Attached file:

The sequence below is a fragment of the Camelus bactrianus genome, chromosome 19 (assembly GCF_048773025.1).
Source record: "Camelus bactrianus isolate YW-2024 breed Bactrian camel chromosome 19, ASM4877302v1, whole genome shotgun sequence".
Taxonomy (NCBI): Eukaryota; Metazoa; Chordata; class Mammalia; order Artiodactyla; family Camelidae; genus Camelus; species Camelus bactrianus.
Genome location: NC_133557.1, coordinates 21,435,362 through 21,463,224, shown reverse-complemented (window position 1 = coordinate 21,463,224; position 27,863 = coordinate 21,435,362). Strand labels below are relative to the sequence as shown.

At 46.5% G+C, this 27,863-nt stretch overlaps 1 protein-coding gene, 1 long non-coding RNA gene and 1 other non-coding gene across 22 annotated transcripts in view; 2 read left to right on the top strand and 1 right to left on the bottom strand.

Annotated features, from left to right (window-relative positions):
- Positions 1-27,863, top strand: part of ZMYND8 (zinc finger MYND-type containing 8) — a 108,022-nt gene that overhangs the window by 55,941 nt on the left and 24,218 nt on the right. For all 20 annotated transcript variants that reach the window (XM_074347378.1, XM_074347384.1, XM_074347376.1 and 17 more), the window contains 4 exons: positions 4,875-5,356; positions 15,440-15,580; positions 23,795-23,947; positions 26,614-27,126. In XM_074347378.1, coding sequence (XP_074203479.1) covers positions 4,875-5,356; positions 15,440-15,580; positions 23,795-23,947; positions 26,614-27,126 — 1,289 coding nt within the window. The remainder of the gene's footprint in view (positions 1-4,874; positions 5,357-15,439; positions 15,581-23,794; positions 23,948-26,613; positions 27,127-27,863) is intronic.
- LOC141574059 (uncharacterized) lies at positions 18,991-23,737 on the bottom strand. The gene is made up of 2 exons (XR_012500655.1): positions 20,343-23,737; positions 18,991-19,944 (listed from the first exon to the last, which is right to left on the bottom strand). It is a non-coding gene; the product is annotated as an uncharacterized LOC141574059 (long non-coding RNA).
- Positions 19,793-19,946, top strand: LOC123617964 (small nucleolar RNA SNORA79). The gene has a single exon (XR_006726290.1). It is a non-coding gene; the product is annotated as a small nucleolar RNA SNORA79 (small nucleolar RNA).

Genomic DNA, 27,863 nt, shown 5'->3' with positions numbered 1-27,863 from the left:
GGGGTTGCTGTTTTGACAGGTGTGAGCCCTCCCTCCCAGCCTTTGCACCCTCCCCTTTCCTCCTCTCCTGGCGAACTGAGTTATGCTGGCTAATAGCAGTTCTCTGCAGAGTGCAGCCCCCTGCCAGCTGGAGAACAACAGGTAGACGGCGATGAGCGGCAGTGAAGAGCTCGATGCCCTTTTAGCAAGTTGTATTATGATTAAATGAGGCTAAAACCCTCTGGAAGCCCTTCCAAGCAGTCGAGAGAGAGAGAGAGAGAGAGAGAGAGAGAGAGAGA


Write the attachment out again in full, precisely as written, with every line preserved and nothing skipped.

The sequence below is a fragment of the Camelus bactrianus genome, chromosome 19 (assembly GCF_048773025.1).
Source record: "Camelus bactrianus isolate YW-2024 breed Bactrian camel chromosome 19, ASM4877302v1, whole genome shotgun sequence".
Taxonomy (NCBI): Eukaryota; Metazoa; Chordata; class Mammalia; order Artiodactyla; family Camelidae; genus Camelus; species Camelus bactrianus.
Genome location: NC_133557.1, coordinates 21,435,362 through 21,463,224, shown reverse-complemented (window position 1 = coordinate 21,463,224; position 27,863 = coordinate 21,435,362). Strand labels below are relative to the sequence as shown.

At 46.5% G+C, this 27,863-nt stretch overlaps 1 protein-coding gene, 1 long non-coding RNA gene and 1 other non-coding gene across 22 annotated transcripts in view; 2 read left to right on the top strand and 1 right to left on the bottom strand.

Annotated features, from left to right (window-relative positions):
- Positions 1-27,863, top strand: part of ZMYND8 (zinc finger MYND-type containing 8) — a 108,022-nt gene that overhangs the window by 55,941 nt on the left and 24,218 nt on the right. For all 20 annotated transcript variants that reach the window (XM_074347378.1, XM_074347384.1, XM_074347376.1 and 17 more), the window contains 4 exons: positions 4,875-5,356; positions 15,440-15,580; positions 23,795-23,947; positions 26,614-27,126. In XM_074347378.1, coding sequence (XP_074203479.1) covers positions 4,875-5,356; positions 15,440-15,580; positions 23,795-23,947; positions 26,614-27,126 — 1,289 coding nt within the window. The remainder of the gene's footprint in view (positions 1-4,874; positions 5,357-15,439; positions 15,581-23,794; positions 23,948-26,613; positions 27,127-27,863) is intronic.
- LOC141574059 (uncharacterized) lies at positions 18,991-23,737 on the bottom strand. The gene is made up of 2 exons (XR_012500655.1): positions 20,343-23,737; positions 18,991-19,944 (listed from the first exon to the last, which is right to left on the bottom strand). It is a non-coding gene; the product is annotated as an uncharacterized LOC141574059 (long non-coding RNA).
- Positions 19,793-19,946, top strand: LOC123617964 (small nucleolar RNA SNORA79). The gene has a single exon (XR_006726290.1). It is a non-coding gene; the product is annotated as a small nucleolar RNA SNORA79 (small nucleolar RNA).

Genomic DNA, 27,863 nt, shown 5'->3' with positions numbered 1-27,863 from the left:
GGGGTTGCTGTTTTGACAGGTGTGAGCCCTCCCTCCCAGCCTTTGCACCCTCCCCTTTCCTCCTCTCCTGGCGAACTGAGTTATGCTGGCTAATAGCAGTTCTCTGCAGAGTGCAGCCCCCTGCCAGCTGGAGAACAACAGGTAGACGGCGATGAGCGGCAGTGAAGAGCTCGATGCCCTTTTAGCAAGTTGTATTATGATTAAATGAGGCTAAAACCCTCTGGAAGCCCTTCCAAGCAGTCGAGAGAGAGAGAGAGAGAGAGAGAGAGAGAGAGAGA